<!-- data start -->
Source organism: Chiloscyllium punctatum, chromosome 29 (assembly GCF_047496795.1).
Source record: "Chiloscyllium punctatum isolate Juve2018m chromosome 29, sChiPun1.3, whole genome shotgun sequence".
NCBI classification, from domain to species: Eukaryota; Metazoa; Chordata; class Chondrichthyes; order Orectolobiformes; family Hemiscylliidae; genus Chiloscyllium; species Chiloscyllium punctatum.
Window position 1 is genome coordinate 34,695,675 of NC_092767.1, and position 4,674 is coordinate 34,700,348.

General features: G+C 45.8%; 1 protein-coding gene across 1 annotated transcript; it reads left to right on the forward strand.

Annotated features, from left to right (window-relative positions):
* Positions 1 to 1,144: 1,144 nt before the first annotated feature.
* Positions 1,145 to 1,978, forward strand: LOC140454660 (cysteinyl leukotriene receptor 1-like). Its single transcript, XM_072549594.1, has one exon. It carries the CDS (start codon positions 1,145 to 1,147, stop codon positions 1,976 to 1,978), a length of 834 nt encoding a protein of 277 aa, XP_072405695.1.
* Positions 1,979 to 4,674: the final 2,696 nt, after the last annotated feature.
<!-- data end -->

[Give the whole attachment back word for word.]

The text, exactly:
Source organism: Chiloscyllium punctatum, chromosome 29 (assembly GCF_047496795.1).
Source record: "Chiloscyllium punctatum isolate Juve2018m chromosome 29, sChiPun1.3, whole genome shotgun sequence".
NCBI classification, from domain to species: Eukaryota; Metazoa; Chordata; class Chondrichthyes; order Orectolobiformes; family Hemiscylliidae; genus Chiloscyllium; species Chiloscyllium punctatum.
Window position 1 is genome coordinate 34,695,675 of NC_092767.1, and position 4,674 is coordinate 34,700,348.

General features: G+C 45.8%; 1 protein-coding gene across 1 annotated transcript; it reads left to right on the forward strand.

Annotated features, from left to right (window-relative positions):
* Positions 1 to 1,144: 1,144 nt before the first annotated feature.
* Positions 1,145 to 1,978, forward strand: LOC140454660 (cysteinyl leukotriene receptor 1-like). Its single transcript, XM_072549594.1, has one exon. It carries the CDS (start codon positions 1,145 to 1,147, stop codon positions 1,976 to 1,978), a length of 834 nt encoding a protein of 277 aa, XP_072405695.1.
* Positions 1,979 to 4,674: the final 2,696 nt, after the last annotated feature.